Indian carrier hints at regionally dangerous military buildup

By Liu Zongyi Source:Global Times Published: 2013-8-21 0:54:00

Illustration: Liu Rui/GT

Illustration: Liu Rui/GT

India unveiled its first indigenous aircraft carrier, the INS Vikrant, at the Cochin Shipyard in the state of Kerala on August 12, just a few days after the launch of Japan's light carrier Izumo. The Indian media hailed the successful launch, which symbols that the nation has joined the world's aircraft carrier club, becoming the fifth country to build such warships.

Some Western media link the launch to China, claiming that the INS Vikrant means India has defeated its regional rival in building aircraft carriers on its own.

The launch of India's home-built aircraft carrier is indeed worth celebrating, because it marks a firm stride toward the indigenization of arms. The triumphant launch of the hull demonstrated India's progress in building giant surface carriers.

In particular, many Indian experts mentioned that the country made breakthroughs in special steel manufacturing and welding technologies, representing a milestone in the development of the shipbuilding industry.

The launch also shows that the Indian government has had preliminary success in localizing arms production. The government has invested billions of dollars in the construction, research and development of domestic shipbuilding.

Two days before the launch of the aircraft carrier, India announced the activation of the reactor on its domestically built nuclear submarine INS Arihant. The two pieces of news were released in turn. While helping boost the ruling Congress Party's election chances next year, they do mark India's achievements in localizing arms production.

Some Chinese scholars emphasize that India has yet to grasp the key technologies of the carrier and that it will rely on other countries to maintain and upgrade the carrier.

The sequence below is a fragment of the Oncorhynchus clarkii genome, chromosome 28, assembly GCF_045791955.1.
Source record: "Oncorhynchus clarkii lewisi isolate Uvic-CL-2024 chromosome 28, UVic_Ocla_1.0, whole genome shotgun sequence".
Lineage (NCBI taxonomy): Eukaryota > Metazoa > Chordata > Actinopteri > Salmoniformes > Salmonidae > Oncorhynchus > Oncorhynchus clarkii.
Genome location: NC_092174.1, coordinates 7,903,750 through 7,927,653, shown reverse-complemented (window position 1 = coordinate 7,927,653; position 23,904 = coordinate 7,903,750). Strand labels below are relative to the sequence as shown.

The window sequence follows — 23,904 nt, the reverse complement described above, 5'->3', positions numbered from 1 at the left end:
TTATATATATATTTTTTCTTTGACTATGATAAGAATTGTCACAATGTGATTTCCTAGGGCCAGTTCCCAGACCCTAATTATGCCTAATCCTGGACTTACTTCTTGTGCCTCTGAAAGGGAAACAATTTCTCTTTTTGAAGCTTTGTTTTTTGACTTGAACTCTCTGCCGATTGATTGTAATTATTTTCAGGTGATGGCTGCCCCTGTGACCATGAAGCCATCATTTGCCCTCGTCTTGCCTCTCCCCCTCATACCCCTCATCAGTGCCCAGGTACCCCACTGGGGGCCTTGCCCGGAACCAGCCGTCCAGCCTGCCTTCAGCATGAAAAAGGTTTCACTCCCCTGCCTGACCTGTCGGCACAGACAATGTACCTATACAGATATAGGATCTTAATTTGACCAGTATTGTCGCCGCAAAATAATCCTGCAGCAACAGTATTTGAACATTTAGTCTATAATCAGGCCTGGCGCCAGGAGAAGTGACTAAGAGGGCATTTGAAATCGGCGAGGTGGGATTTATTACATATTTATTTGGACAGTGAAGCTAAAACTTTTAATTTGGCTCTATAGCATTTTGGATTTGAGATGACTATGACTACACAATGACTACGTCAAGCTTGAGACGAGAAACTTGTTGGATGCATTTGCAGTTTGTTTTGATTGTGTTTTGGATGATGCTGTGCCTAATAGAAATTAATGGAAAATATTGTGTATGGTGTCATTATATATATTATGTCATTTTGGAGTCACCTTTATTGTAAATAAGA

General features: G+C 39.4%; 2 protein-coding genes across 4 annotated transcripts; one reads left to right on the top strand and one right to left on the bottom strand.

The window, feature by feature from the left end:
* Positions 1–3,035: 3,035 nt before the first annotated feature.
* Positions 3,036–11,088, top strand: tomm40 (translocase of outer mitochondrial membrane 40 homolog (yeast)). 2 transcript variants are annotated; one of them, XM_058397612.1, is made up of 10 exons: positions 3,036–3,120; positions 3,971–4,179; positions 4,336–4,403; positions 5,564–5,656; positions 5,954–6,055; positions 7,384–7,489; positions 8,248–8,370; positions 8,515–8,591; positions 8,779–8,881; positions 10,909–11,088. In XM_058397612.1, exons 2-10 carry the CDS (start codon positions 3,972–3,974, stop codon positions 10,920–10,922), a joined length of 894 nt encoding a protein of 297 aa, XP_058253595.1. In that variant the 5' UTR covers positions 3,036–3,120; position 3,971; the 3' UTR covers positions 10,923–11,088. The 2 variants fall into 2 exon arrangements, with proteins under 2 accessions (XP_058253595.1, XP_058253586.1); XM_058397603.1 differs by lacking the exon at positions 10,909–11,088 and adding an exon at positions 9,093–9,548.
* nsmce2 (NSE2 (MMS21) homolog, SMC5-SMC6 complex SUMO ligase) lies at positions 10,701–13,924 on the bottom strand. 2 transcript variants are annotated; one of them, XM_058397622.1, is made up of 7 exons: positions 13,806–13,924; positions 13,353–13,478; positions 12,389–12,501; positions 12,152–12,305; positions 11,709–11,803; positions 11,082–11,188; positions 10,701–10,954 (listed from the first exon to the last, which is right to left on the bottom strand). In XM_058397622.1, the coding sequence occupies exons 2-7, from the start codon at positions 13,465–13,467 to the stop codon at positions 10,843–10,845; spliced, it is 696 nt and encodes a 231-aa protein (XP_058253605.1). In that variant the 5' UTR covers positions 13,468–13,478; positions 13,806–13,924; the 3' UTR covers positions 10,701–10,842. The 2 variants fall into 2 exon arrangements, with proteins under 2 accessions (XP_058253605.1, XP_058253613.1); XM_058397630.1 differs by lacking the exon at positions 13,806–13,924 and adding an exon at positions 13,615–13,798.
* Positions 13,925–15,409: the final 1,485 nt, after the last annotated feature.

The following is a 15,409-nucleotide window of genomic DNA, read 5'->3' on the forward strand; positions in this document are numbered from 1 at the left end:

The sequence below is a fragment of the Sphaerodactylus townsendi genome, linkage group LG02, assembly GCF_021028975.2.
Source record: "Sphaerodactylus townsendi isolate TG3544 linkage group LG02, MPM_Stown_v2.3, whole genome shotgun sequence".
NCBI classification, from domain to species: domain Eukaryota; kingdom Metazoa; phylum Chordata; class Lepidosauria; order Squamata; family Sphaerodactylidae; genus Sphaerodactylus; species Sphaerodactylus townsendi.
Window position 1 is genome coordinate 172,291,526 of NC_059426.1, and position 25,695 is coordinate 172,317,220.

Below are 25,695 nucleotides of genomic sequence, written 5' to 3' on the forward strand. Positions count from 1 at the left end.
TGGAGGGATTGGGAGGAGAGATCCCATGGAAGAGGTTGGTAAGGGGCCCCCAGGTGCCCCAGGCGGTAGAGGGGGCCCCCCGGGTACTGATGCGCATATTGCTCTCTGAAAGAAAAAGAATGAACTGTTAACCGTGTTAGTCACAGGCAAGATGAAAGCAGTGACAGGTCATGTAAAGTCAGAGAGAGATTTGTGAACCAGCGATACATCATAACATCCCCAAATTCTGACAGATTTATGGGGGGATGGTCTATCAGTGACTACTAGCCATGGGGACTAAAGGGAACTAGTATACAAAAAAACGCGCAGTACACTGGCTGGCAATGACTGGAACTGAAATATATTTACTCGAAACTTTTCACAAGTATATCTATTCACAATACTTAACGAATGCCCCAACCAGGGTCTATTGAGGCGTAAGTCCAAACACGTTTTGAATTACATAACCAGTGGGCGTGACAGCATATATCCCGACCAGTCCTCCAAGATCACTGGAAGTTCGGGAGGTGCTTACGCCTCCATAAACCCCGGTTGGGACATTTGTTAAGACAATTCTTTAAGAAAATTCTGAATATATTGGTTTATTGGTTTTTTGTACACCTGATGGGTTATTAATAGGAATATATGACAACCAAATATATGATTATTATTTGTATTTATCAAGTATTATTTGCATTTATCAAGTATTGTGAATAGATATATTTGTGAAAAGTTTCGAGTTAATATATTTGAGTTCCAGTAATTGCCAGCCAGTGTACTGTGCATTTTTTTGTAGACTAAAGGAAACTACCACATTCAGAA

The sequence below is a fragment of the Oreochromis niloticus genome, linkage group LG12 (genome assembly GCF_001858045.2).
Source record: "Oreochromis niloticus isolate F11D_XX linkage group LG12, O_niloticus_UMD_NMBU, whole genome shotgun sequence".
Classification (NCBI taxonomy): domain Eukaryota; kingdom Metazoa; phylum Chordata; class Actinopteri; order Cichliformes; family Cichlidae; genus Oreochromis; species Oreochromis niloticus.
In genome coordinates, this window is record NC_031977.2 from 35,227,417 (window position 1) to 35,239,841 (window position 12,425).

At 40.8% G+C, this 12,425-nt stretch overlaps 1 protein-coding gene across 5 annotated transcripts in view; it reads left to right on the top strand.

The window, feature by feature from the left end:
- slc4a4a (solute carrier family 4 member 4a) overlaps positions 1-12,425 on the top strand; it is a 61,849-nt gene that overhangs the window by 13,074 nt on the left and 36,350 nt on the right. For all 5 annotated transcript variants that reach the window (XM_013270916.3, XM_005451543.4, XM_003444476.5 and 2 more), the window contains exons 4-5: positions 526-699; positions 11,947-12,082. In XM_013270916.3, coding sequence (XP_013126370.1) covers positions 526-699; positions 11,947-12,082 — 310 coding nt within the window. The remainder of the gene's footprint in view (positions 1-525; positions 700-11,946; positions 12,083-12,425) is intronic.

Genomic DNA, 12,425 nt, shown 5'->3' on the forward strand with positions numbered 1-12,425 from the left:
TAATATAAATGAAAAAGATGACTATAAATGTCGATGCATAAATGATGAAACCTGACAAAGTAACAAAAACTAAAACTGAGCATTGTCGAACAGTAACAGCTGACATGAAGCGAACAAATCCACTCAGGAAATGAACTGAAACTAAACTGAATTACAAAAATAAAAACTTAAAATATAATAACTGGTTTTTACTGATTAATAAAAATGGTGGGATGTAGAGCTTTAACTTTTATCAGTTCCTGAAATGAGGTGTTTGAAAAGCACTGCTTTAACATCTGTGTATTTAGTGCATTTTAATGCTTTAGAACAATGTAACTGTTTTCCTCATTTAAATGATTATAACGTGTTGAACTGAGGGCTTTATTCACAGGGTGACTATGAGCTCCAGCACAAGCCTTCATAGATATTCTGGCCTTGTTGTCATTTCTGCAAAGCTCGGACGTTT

But it is also a fact that many countries are supporting India in developing advanced weaponry, not only for profit but also to balance China's power.

And India is well aware of the intention of the Western countries. Some politicians and media outlets in Indian deliberately stress the role of India's military buildup in containing China so as to please those traditional powers.

An aircraft carrier, in particular a defensive one like the INS Vikrant, will not cause drastic changes in Asia-Pacific strategic scenario, but it raises questions.

Former Chinese leader Deng Xiaoping once pointed out that no genuine Asia-Pacific century or Asian century can come until China, India and other neighboring countries are developed. According to Deng, such development mainly refers to economic growth and cooperation. Arms races and regional tensions will destroy these bright prospects.

While China's rise is mainly an economic one, India's emergence is more prominent in the military sphere.

According to a report released by the Stockholm International Peace Research Institute, India has been the largest weapons importer ever since 2011. There are doubts over the necessity of military buildup in a country with 40 percent of its population living in poverty and with insufficient infrastructure acting as a bottleneck in economic development.

The so-called external threats may serve as an excuse for engaging in military expansion as well as corruption, which has been endemic in India's scandal-ridden weaponry development in recent years.

Military buildup should be compatible with a country's economic power and national interests.

China has no intention to provoke an arms race. But China's national and overseas interests have been sabotaged from time to time due to changes in its surrounding areas. And there are voices calling for cutting off channels for China's overseas trade and energy to curb the Asian power.

China should continue developing maritime power while consolidating land power to better safeguard its national interests. While India's launching of the Vikrant is hailed by Western media, the test flights of China's aircraft carrier should not be used as evidence of the so-called China threat.

Peace in the Asia-Pacific region must be guaranteed by military balance. The launches of the two carriers in Japan and India serve as a warning for China: A country, no matter how large it is, will perish if it has a warlike mentality, but we cannot forget the existence of war even in a peaceful world.

The author is an assistant research fellow with the Center for Asia-Pacific Studies, Shanghai Institutes for International Studies.

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